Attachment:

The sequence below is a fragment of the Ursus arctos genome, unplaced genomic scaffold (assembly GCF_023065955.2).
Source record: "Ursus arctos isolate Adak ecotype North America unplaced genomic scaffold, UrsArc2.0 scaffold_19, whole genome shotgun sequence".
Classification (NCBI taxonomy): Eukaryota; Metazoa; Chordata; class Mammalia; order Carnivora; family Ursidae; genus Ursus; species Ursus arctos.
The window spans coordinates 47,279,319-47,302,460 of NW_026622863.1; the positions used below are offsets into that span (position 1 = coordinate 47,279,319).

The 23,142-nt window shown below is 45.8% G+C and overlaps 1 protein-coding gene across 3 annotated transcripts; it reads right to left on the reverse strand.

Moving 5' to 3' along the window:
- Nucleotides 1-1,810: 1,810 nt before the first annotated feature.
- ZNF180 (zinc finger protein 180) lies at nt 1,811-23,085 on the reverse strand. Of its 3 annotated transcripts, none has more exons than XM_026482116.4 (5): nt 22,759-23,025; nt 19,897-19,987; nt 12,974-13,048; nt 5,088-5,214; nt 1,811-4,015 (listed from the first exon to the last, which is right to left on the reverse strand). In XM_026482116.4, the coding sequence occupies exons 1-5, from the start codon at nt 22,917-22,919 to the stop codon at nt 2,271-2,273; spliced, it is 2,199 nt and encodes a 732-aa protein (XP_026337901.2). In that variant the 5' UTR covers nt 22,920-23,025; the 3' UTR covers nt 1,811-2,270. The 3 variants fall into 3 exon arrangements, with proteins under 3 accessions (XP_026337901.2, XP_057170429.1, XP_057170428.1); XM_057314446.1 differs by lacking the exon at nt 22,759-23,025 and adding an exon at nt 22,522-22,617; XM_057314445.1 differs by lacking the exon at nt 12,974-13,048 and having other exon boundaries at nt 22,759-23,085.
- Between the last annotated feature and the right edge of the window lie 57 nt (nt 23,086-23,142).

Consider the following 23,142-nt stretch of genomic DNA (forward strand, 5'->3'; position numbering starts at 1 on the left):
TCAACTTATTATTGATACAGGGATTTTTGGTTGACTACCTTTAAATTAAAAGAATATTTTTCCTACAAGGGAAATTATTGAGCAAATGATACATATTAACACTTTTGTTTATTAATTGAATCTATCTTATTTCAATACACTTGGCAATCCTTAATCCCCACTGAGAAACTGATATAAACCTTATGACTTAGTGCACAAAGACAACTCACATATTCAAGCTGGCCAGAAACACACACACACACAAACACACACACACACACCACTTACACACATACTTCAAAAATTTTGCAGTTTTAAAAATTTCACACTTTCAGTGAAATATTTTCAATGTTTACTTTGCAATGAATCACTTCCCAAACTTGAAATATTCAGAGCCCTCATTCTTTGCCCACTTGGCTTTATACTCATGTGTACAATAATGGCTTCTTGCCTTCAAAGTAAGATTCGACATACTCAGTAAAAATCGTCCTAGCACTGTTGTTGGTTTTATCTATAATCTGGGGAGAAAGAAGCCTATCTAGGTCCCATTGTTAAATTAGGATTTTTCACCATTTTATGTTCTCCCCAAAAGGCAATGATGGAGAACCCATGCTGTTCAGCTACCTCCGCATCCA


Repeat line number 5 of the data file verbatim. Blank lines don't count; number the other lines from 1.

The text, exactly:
The 23,142-nt window shown below is 45.8% G+C and overlaps 1 protein-coding gene across 3 annotated transcripts; it reads right to left on the reverse strand.